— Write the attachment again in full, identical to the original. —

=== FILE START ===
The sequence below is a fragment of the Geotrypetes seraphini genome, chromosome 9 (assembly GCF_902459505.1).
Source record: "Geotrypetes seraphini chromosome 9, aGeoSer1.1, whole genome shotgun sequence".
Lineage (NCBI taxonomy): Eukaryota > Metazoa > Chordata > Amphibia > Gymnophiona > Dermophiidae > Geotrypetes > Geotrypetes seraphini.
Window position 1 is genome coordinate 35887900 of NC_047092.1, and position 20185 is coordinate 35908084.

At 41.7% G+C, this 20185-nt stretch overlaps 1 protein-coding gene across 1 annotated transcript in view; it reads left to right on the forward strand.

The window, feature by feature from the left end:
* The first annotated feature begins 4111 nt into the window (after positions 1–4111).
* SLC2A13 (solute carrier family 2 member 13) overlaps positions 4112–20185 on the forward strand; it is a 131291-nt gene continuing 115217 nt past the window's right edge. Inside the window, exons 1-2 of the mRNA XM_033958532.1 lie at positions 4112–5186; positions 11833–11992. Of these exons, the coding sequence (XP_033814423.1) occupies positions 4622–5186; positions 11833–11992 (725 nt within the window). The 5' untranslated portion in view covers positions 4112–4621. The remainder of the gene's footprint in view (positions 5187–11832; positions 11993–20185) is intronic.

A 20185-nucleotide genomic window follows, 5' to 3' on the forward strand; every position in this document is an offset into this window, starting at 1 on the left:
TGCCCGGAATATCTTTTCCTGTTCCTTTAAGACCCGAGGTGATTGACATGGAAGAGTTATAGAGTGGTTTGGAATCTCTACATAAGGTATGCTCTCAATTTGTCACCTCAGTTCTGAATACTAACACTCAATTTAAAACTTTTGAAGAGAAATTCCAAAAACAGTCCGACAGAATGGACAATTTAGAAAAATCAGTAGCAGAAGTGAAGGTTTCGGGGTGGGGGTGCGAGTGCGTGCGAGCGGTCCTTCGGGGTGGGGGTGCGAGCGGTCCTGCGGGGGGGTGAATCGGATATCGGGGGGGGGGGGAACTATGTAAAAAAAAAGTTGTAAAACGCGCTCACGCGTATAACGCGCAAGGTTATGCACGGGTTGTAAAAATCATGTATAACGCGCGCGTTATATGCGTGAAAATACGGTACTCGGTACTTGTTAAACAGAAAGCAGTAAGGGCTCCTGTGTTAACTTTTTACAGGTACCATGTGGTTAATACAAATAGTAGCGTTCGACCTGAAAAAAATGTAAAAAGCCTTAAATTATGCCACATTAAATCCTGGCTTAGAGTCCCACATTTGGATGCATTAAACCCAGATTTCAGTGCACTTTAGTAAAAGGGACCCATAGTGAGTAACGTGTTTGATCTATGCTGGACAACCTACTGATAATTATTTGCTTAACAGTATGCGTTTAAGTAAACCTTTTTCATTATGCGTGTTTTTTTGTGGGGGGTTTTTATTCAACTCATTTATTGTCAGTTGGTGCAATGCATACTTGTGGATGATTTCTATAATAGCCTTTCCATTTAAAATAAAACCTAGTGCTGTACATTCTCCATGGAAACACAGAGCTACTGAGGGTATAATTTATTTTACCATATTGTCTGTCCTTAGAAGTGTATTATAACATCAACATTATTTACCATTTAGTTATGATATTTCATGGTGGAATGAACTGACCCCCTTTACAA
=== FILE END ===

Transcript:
The sequence below is a fragment of the Geotrypetes seraphini genome, chromosome 9 (assembly GCF_902459505.1).
Source record: "Geotrypetes seraphini chromosome 9, aGeoSer1.1, whole genome shotgun sequence".
Lineage (NCBI taxonomy): Eukaryota > Metazoa > Chordata > Amphibia > Gymnophiona > Dermophiidae > Geotrypetes > Geotrypetes seraphini.
Window position 1 is genome coordinate 35887900 of NC_047092.1, and position 20185 is coordinate 35908084.

At 41.7% G+C, this 20185-nt stretch overlaps 1 protein-coding gene across 1 annotated transcript in view; it reads left to right on the forward strand.

The window, feature by feature from the left end:
* The first annotated feature begins 4111 nt into the window (after positions 1–4111).
* SLC2A13 (solute carrier family 2 member 13) overlaps positions 4112–20185 on the forward strand; it is a 131291-nt gene continuing 115217 nt past the window's right edge. Inside the window, exons 1-2 of the mRNA XM_033958532.1 lie at positions 4112–5186; positions 11833–11992. Of these exons, the coding sequence (XP_033814423.1) occupies positions 4622–5186; positions 11833–11992 (725 nt within the window). The 5' untranslated portion in view covers positions 4112–4621. The remainder of the gene's footprint in view (positions 5187–11832; positions 11993–20185) is intronic.

A 20185-nucleotide genomic window follows, 5' to 3' on the forward strand; every position in this document is an offset into this window, starting at 1 on the left:
TGCCCGGAATATCTTTTCCTGTTCCTTTAAGACCCGAGGTGATTGACATGGAAGAGTTATAGAGTGGTTTGGAATCTCTACATAAGGTATGCTCTCAATTTGTCACCTCAGTTCTGAATACTAACACTCAATTTAAAACTTTTGAAGAGAAATTCCAAAAACAGTCCGACAGAATGGACAATTTAGAAAAATCAGTAGCAGAAGTGAAGGTTTCGGGGTGGGGGTGCGAGTGCGTGCGAGCGGTCCTTCGGGGTGGGGGTGCGAGCGGTCCTGCGGGGGGGTGAATCGGATATCGGGGGGGGGGGGAACTATGTAAAAAAAAAGTTGTAAAACGCGCTCACGCGTATAACGCGCAAGGTTATGCACGGGTTGTAAAAATCATGTATAACGCGCGCGTTATATGCGTGAAAATACGGTACTCGGTACTTGTTAAACAGAAAGCAGTAAGGGCTCCTGTGTTAACTTTTTACAGGTACCATGTGGTTAATACAAATAGTAGCGTTCGACCTGAAAAAAATGTAAAAAGCCTTAAATTATGCCACATTAAATCCTGGCTTAGAGTCCCACATTTGGATGCATTAAACCCAGATTTCAGTGCACTTTAGTAAAAGGGACCCATAGTGAGTAACGTGTTTGATCTATGCTGGACAACCTACTGATAATTATTTGCTTAACAGTATGCGTTTAAGTAAACCTTTTTCATTATGCGTGTTTTTTTGTGGGGGGTTTTTATTCAACTCATTTATTGTCAGTTGGTGCAATGCATACTTGTGGATGATTTCTATAATAGCCTTTCCATTTAAAATAAAACCTAGTGCTGTACATTCTCCATGGAAACACAGAGCTACTGAGGGTATAATTTATTTTACCATATTGTCTGTCCTTAGAAGTGTATTATAACATCAACATTATTTACCATTTAGTTATGATATTTCATGGTGGAATGAACTGACCCCCTTTACAA